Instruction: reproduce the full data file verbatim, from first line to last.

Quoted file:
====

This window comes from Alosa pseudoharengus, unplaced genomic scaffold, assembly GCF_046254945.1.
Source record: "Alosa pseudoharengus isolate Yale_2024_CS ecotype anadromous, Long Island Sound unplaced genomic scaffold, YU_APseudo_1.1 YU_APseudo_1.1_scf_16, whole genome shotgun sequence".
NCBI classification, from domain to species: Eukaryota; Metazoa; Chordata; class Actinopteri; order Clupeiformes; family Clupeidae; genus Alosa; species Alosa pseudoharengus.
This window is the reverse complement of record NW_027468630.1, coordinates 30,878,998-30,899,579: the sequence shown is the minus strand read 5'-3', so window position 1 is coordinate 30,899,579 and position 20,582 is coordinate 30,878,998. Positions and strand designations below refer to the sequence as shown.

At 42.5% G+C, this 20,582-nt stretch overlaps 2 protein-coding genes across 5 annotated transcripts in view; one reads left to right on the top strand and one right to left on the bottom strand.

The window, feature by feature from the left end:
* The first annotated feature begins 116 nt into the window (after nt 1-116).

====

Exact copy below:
This window comes from Alosa pseudoharengus, unplaced genomic scaffold, assembly GCF_046254945.1.
Source record: "Alosa pseudoharengus isolate Yale_2024_CS ecotype anadromous, Long Island Sound unplaced genomic scaffold, YU_APseudo_1.1 YU_APseudo_1.1_scf_16, whole genome shotgun sequence".
NCBI classification, from domain to species: Eukaryota; Metazoa; Chordata; class Actinopteri; order Clupeiformes; family Clupeidae; genus Alosa; species Alosa pseudoharengus.
This window is the reverse complement of record NW_027468630.1, coordinates 30,878,998-30,899,579: the sequence shown is the minus strand read 5'-3', so window position 1 is coordinate 30,899,579 and position 20,582 is coordinate 30,878,998. Positions and strand designations below refer to the sequence as shown.

At 42.5% G+C, this 20,582-nt stretch overlaps 2 protein-coding genes across 5 annotated transcripts in view; one reads left to right on the top strand and one right to left on the bottom strand.

The window, feature by feature from the left end:
* The first annotated feature begins 116 nt into the window (after nt 1-116).